David Roemer

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Ricky James Moore II:
I prefer the modern English Shakespeare. I can read Milton and Shakespeare, and even Chaucer, but it's not worth it. The sentential structure and elements of the words are just too different to make it fun; especially because I don't really like fiction that much to begin with.

For me, reading classic western fiction is like reading non-fiction, because I'm mostly interested in the historical and ethnographic insights that can be gleaned from it.

"the obligation to justice is founded entirely on the interests of society, which require mutual abstinence from property" -David Hume
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Daniel James Sanchez:

Ricky James Moore II:
I prefer the modern English Shakespeare. I can read Milton and Shakespeare, and even Chaucer, but it's not worth it. The sentential structure and elements of the words are just too different to make it fun; especially because I don't really like fiction that much to begin with.

For me, reading classic western fiction is like reading non-fiction, because I'm mostly interested in the historical and ethnographic insights that can be gleaned from it.

That is somewhat true for me of the classical stuff like Euripides, but that has been translated into modern English. I really wish people would stop translating the Bible and Aristotle, etc. into a kind of English no one has spoken in three hundred years. It's bizarre.
I will break in the doors of hell and smash the bolts; there will be confusion of people, those above with those from the lower depths. I shall bring up the dead to eat food like the living; and the hosts of dead will outnumber the living.
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I really wish people would stop translating the Bible and Aristotle, etc. into a kind of English no one has spoken in three hundred years. It's bizarre.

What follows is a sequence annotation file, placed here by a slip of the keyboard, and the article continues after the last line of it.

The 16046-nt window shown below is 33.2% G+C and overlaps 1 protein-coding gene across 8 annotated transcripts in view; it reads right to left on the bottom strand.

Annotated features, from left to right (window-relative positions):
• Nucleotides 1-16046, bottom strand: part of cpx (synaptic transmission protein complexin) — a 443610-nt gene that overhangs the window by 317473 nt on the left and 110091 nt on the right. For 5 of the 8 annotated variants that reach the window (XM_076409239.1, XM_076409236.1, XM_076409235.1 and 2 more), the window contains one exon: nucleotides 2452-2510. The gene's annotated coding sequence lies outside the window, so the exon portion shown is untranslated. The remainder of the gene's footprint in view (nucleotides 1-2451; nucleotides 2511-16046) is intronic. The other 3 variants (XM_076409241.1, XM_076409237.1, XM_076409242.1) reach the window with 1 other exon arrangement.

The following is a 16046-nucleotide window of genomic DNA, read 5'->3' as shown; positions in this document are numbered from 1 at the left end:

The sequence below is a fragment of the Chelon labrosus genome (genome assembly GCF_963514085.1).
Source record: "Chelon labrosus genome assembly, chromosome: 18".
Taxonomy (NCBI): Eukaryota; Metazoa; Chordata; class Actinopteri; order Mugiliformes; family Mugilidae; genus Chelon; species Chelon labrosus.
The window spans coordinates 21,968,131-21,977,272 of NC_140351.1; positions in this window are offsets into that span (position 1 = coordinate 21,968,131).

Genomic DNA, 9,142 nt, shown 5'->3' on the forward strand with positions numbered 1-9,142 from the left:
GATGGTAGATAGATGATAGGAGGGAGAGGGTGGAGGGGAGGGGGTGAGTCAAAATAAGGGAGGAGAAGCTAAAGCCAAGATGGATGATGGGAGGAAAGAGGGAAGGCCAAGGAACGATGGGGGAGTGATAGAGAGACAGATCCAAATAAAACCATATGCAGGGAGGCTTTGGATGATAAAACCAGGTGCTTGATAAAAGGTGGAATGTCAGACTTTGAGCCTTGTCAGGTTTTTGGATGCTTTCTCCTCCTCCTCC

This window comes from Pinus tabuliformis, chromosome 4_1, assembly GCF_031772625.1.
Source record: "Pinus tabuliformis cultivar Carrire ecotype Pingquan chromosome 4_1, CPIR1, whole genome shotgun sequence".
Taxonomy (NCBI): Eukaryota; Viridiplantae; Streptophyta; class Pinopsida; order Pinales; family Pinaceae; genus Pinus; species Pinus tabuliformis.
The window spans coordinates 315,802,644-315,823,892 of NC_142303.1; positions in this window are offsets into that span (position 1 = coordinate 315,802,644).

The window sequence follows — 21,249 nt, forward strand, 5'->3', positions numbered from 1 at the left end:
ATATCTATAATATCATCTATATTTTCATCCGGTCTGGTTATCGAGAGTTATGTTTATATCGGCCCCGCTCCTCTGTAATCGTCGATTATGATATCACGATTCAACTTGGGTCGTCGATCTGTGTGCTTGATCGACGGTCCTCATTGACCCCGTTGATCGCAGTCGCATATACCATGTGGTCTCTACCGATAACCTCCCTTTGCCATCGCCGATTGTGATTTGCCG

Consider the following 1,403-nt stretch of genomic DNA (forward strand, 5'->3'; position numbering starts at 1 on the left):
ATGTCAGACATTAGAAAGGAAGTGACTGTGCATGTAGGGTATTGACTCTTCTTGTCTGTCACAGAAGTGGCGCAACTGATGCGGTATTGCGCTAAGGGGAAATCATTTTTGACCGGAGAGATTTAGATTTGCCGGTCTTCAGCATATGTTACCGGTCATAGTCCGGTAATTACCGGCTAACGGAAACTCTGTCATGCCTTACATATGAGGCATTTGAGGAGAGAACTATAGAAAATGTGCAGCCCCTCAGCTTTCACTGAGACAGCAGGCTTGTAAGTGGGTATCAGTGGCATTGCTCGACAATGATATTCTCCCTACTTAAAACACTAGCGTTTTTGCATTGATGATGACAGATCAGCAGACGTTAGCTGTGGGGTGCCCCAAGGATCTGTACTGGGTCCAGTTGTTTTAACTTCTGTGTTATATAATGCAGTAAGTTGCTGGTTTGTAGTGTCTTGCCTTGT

*Puts down his copy of the 1611 King James Bible*

You're right especially about Aristotle. It's a disservice to couch his rhetoric in obscurant terms that people are liable to misinterpret. I see this happening all the time. But what annoys me more is when people approach Aristotle from just the perspective of political science and analyze him in terms of his political thought.

News flash: You can't separate his metaphysics and ethics from his politics, and so of course if you read him purely for his politics and ignore the foundations on which they are built, then it'll sail over your head; and you'll end up erecting a crude strawman that can be burned to the ground in two seconds flat. That being said, while Aristotle provides valuable insights, I really don't care for his oh-so-Greek view of the community. (Again a metaphysical issue of particulars versus universals)

“Remove justice,” St. Augustine asks, “and what are kingdoms but gangs of criminals on a large scale? What are criminal gangs but petty kingdoms?”
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MrSchnapps:

I really wish people would stop translating the Bible and Aristotle, etc. into a kind of English no one has spoken in three hundred years. It's bizarre.

*Puts down his copy of the 1611 King James Bible*

You're right especially about Aristotle. It's a disservice to couch his rhetoric in obscurant terms that people are liable to misinterpret. I see this happening all the time. But what annoys me more is when people approach Aristotle from just the perspective of political science and analyze him in terms of his political thought.

News flash: You can't separate his metaphysics and ethics from his politics, and so of course if you read him purely for his politics and ignore the foundations on which they are built, then it'll sail over your head; and you'll end up erecting a crude strawman that can be burned to the ground in two seconds flat. That being said, while Aristotle provides valuable insights, I really don't care for his oh-so-Greek view of the community. (Again a metaphysical issue of particulars versus universals)

Agree agree agree.
I will break in the doors of hell and smash the bolts; there will be confusion of people, those above with those from the lower depths. I shall bring up the dead to eat food like the living; and the hosts of dead will outnumber the living.
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You're right especially about Aristotle. It's a disservice to couch his rhetoric in obscurant terms that people are liable to misinterpret. I see this happening all the time. But what annoys me more is when people approach Aristotle from just the perspective of political science and analyze him in terms of his political thought.

News flash: You can't separate his metaphysics and ethics from his politics, and so of course if you read him purely for his politics and ignore the foundations on which they are built, then it'll sail over your head; and you'll end up erecting a crude strawman that can be burned to the ground in two seconds flat. That being said, while Aristotle provides valuable insights, I really don't care for his oh-so-Greek view of the community. (Again a metaphysical issue of particulars versus universals)

Correct

"I am not an ego along with other egos, but the sole ego: I am unique. Hence my wants too are unique, and my deeds; in short, everything about me is unique" Max Stirner